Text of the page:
There’s been a lot of discussion on the subject of Strategic Default over the last year or so, with no shortage of passionate viewpoints. It’s a favorite topic in all forms of media. The last time we posted an article on this subject (Feb ’10) it created a virtual firestorm of response.
Ethical and legal arguments aside, it’s always been our opinion that the most practical solution to this issue is for lenders to reduce principal loan amounts. If you can make payments on a $350K loan but the home is only worth $200K, then does it make sense for your lender to reduce your principal to match theof your home? Yes, and here’s why:
- If you don’t have a “hardship,” you only have two options: take your lumps or walk away. You don’t qualify for a loan modification or a short sale.
- You likely chose your home for the lifestyle it offered, rather than as an . You would be content to stay if you didn’t feel like the value was a total loss.
- Lenders (and their investors) prefer performing to , and it’s well-documented how costly walk-away defaults are for lenders.
- Governments like performing loans, too, but their solutions aren’t working.
A principal reduction modification could even be an equity-share agreement. The borrower agrees to share any equity growth with the lender at the time of sale. It’s a no-lose proposition. Sound improbable? Well, it’s already happening.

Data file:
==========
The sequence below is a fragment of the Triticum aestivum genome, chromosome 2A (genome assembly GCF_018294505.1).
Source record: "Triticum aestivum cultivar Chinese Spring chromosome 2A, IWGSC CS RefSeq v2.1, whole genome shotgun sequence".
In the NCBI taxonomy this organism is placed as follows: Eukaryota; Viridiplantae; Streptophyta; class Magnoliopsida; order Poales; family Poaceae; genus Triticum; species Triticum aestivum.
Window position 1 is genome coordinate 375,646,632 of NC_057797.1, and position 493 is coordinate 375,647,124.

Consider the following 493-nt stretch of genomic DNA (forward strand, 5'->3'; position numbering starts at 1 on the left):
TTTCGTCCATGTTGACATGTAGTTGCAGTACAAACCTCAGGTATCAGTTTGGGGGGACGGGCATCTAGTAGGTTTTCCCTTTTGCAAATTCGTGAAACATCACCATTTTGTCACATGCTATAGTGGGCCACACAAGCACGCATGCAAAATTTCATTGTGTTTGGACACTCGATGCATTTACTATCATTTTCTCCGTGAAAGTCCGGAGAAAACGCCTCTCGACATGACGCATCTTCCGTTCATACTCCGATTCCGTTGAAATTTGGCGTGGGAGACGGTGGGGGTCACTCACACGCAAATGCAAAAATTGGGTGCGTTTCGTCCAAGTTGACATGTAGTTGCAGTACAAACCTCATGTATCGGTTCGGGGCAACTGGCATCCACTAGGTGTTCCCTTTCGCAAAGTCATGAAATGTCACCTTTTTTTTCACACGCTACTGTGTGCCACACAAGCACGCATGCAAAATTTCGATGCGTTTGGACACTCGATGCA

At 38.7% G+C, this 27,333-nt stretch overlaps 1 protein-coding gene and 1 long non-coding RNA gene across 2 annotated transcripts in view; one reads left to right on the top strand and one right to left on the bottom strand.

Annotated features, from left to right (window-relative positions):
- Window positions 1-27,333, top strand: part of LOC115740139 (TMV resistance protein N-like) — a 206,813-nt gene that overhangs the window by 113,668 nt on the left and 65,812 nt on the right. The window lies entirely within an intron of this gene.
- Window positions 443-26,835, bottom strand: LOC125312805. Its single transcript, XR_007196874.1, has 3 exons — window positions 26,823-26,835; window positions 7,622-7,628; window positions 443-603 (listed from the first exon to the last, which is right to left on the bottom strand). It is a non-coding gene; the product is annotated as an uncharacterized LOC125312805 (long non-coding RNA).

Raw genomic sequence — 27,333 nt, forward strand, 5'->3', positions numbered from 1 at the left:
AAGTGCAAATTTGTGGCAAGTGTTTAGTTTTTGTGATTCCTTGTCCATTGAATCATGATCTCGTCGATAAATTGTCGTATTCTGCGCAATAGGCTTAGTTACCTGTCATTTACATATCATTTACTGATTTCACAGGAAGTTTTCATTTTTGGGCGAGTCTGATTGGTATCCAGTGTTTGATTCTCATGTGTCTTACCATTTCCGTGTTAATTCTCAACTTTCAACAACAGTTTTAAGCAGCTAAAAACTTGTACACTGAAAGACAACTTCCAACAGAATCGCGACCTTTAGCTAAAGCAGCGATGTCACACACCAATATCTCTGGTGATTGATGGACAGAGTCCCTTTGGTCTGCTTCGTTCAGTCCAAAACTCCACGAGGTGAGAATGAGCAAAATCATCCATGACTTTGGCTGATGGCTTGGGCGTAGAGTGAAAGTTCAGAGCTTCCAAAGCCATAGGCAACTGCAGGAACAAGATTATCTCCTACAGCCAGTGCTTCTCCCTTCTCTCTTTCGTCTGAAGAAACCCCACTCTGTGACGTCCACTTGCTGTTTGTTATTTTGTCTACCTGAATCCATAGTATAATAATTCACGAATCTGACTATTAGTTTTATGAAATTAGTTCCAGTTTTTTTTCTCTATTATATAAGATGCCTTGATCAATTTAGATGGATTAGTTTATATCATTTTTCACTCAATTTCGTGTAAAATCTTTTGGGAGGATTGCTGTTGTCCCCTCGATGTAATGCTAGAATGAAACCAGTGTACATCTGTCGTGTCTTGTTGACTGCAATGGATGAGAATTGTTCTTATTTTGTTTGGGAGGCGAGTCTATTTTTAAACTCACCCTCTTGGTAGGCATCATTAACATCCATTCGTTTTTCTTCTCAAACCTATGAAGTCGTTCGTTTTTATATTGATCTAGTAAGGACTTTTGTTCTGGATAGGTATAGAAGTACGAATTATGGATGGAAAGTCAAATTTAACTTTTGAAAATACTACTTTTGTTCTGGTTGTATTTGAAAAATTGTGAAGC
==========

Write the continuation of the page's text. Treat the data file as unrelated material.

A close friend very recently received such an offer. It came in an overnight express package directly from the lender, a major bank, with a no-strings offer to reduce the principal loan balance by a substantial amount. After a lot of “must be a scam” follow-up, it turned out to be legit. Now the loan balance is lower than, or near. The borrower can consider new options: stay and make improvements, or even sell without a loss.
The property in question had lost over 35% value since purchase, and was worth considerably less than the loan balance. The payments were much higher than comparable rent. Numerous attempts at loan modification failed because there was no hardship. The borrower could still easily afford the payments, and loved the house, but was seriously considering walking away. Seemed like a sounddecision. Nonetheless, they continued to stick it out. After about a year, a new lender acquired the loan, and almost immediately they offered the principal reduction.
Some suggest that there is no such thing as “doing the right thing.” Compared to what? Nevertheless, my friend was rewarded for being faithful and credible. Everybody wins. No legal consequences, no ethical dilemma, lifestyle intact, the loan doesn’t default and the bank doesn’t have to dig the occupants out.
There are some prerequisites to qualify for this offer. I can’t verify this, but from what I understand you have to be current with your payments and it applies only for purchase, not cash-out refi’s.
This is definitely more the exception than the rule, at least so far, but I expect we’ll see more of this. There is hope for those you who are hanging in there, and there is still some good old-fashioned common sense afoot in the land of “I, me-me, mine.”
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